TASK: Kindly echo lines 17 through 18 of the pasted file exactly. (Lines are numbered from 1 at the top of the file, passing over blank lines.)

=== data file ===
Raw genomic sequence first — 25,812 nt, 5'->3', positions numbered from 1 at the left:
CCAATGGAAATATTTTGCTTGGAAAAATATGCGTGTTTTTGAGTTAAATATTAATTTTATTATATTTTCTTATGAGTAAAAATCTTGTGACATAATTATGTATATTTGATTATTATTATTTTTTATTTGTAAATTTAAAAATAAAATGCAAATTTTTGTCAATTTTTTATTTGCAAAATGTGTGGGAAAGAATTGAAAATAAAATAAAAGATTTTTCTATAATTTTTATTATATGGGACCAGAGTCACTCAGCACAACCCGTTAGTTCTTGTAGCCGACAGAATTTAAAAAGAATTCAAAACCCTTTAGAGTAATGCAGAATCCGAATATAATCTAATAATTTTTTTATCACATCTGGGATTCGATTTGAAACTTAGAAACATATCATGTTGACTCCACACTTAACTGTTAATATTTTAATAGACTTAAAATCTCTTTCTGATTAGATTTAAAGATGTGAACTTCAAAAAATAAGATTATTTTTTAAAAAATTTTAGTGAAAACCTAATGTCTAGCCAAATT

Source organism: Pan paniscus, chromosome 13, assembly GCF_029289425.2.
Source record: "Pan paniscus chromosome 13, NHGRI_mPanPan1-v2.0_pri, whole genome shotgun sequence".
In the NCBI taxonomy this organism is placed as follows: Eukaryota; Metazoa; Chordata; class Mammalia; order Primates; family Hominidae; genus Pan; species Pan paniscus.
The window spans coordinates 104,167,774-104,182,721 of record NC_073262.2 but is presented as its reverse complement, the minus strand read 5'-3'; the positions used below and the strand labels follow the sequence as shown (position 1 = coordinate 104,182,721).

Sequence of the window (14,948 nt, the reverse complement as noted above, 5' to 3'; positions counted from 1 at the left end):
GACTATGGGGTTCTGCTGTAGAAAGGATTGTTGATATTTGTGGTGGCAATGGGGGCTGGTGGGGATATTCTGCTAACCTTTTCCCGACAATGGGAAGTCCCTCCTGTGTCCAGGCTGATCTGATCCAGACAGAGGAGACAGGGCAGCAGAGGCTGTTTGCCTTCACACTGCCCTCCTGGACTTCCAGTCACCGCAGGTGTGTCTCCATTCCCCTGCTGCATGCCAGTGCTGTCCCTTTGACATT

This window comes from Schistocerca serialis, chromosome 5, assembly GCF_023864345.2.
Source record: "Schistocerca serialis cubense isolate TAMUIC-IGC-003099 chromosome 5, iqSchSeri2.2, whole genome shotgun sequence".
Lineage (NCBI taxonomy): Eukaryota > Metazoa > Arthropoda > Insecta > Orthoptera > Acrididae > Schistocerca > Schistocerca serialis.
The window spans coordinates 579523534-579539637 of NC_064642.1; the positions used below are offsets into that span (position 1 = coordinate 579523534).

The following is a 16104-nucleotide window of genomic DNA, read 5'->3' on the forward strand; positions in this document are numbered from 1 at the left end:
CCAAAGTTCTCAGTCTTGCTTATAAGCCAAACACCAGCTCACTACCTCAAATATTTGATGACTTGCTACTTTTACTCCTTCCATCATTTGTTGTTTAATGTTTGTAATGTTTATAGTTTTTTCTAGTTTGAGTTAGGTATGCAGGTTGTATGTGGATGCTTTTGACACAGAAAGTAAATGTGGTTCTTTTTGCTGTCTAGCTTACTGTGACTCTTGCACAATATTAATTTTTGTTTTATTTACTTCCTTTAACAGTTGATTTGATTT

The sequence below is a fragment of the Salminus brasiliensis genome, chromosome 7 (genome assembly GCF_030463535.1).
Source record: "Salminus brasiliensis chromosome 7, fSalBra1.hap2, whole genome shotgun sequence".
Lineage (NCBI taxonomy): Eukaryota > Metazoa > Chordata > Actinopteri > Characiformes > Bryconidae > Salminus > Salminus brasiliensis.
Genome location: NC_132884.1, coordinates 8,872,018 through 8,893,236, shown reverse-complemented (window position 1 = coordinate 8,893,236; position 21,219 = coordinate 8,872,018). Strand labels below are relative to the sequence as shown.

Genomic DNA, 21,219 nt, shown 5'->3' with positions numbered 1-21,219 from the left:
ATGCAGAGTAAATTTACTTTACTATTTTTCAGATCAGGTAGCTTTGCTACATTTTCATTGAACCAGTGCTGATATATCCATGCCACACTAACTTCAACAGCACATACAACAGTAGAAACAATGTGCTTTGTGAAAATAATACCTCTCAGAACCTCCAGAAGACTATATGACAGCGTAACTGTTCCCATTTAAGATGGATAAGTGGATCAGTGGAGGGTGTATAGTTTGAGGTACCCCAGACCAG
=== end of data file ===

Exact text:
Lineage (NCBI taxonomy): Eukaryota > Metazoa > Chordata > Actinopteri > Characiformes > Bryconidae > Salminus > Salminus brasiliensis.
Genome location: NC_132884.1, coordinates 8,872,018 through 8,893,236, shown reverse-complemented (window position 1 = coordinate 8,893,236; position 21,219 = coordinate 8,872,018). Strand labels below are relative to the sequence as shown.